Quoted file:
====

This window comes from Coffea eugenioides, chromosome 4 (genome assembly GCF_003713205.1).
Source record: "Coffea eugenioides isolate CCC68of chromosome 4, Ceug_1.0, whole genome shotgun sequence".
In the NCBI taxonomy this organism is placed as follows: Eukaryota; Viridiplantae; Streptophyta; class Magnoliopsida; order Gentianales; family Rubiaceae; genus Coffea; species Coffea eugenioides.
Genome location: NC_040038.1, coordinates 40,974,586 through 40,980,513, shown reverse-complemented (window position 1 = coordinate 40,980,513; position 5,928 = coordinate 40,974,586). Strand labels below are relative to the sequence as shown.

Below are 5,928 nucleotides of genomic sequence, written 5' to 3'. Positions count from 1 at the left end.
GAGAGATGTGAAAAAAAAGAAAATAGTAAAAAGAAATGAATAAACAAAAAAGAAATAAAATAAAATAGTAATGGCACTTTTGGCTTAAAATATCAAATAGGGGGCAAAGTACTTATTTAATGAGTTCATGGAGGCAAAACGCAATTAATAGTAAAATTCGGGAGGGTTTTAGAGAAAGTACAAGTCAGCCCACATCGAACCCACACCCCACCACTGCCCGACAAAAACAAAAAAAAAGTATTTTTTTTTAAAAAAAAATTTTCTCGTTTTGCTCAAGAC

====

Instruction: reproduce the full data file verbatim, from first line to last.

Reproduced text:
This window comes from Coffea eugenioides, chromosome 4 (genome assembly GCF_003713205.1).
Source record: "Coffea eugenioides isolate CCC68of chromosome 4, Ceug_1.0, whole genome shotgun sequence".
In the NCBI taxonomy this organism is placed as follows: Eukaryota; Viridiplantae; Streptophyta; class Magnoliopsida; order Gentianales; family Rubiaceae; genus Coffea; species Coffea eugenioides.
Genome location: NC_040038.1, coordinates 40,974,586 through 40,980,513, shown reverse-complemented (window position 1 = coordinate 40,980,513; position 5,928 = coordinate 40,974,586). Strand labels below are relative to the sequence as shown.

Below are 5,928 nucleotides of genomic sequence, written 5' to 3'. Positions count from 1 at the left end.
GAGAGATGTGAAAAAAAAGAAAATAGTAAAAAGAAATGAATAAACAAAAAAGAAATAAAATAAAATAGTAATGGCACTTTTGGCTTAAAATATCAAATAGGGGGCAAAGTACTTATTTAATGAGTTCATGGAGGCAAAACGCAATTAATAGTAAAATTCGGGAGGGTTTTAGAGAAAGTACAAGTCAGCCCACATCGAACCCACACCCCACCACTGCCCGACAAAAACAAAAAAAAAGTATTTTTTTTTAAAAAAAAATTTTCTCGTTTTGCTCAAGAC